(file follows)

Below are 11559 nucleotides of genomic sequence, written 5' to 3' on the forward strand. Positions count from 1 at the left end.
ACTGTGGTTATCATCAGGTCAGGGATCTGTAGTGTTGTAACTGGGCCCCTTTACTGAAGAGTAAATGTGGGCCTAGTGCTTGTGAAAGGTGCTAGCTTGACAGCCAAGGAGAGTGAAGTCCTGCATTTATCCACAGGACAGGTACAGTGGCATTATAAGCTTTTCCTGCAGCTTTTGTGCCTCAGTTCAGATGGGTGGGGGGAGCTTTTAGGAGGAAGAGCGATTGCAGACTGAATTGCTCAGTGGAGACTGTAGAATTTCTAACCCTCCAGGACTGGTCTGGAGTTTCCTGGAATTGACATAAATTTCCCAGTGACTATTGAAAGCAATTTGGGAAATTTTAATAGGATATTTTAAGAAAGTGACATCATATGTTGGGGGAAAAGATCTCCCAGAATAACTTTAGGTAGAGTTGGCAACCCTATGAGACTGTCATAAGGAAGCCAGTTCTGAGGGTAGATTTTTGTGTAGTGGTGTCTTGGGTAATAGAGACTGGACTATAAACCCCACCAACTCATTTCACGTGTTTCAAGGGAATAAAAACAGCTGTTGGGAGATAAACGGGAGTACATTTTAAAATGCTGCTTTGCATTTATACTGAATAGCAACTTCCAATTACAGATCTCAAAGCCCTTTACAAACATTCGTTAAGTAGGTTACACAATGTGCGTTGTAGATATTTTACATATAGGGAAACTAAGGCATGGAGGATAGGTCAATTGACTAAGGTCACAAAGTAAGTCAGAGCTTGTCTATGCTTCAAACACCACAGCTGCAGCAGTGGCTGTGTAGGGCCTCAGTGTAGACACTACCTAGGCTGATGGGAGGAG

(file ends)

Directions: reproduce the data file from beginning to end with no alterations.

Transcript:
Below are 11559 nucleotides of genomic sequence, written 5' to 3' on the forward strand. Positions count from 1 at the left end.
ACTGTGGTTATCATCAGGTCAGGGATCTGTAGTGTTGTAACTGGGCCCCTTTACTGAAGAGTAAATGTGGGCCTAGTGCTTGTGAAAGGTGCTAGCTTGACAGCCAAGGAGAGTGAAGTCCTGCATTTATCCACAGGACAGGTACAGTGGCATTATAAGCTTTTCCTGCAGCTTTTGTGCCTCAGTTCAGATGGGTGGGGGGAGCTTTTAGGAGGAAGAGCGATTGCAGACTGAATTGCTCAGTGGAGACTGTAGAATTTCTAACCCTCCAGGACTGGTCTGGAGTTTCCTGGAATTGACATAAATTTCCCAGTGACTATTGAAAGCAATTTGGGAAATTTTAATAGGATATTTTAAGAAAGTGACATCATATGTTGGGGGAAAAGATCTCCCAGAATAACTTTAGGTAGAGTTGGCAACCCTATGAGACTGTCATAAGGAAGCCAGTTCTGAGGGTAGATTTTTGTGTAGTGGTGTCTTGGGTAATAGAGACTGGACTATAAACCCCACCAACTCATTTCACGTGTTTCAAGGGAATAAAAACAGCTGTTGGGAGATAAACGGGAGTACATTTTAAAATGCTGCTTTGCATTTATACTGAATAGCAACTTCCAATTACAGATCTCAAAGCCCTTTACAAACATTCGTTAAGTAGGTTACACAATGTGCGTTGTAGATATTTTACATATAGGGAAACTAAGGCATGGAGGATAGGTCAATTGACTAAGGTCACAAAGTAAGTCAGAGCTTGTCTATGCTTCAAACACCACAGCTGCAGCAGTGGCTGTGTAGGGCCTCAGTGTAGACACTACCTAGGCTGATGGGAGGAG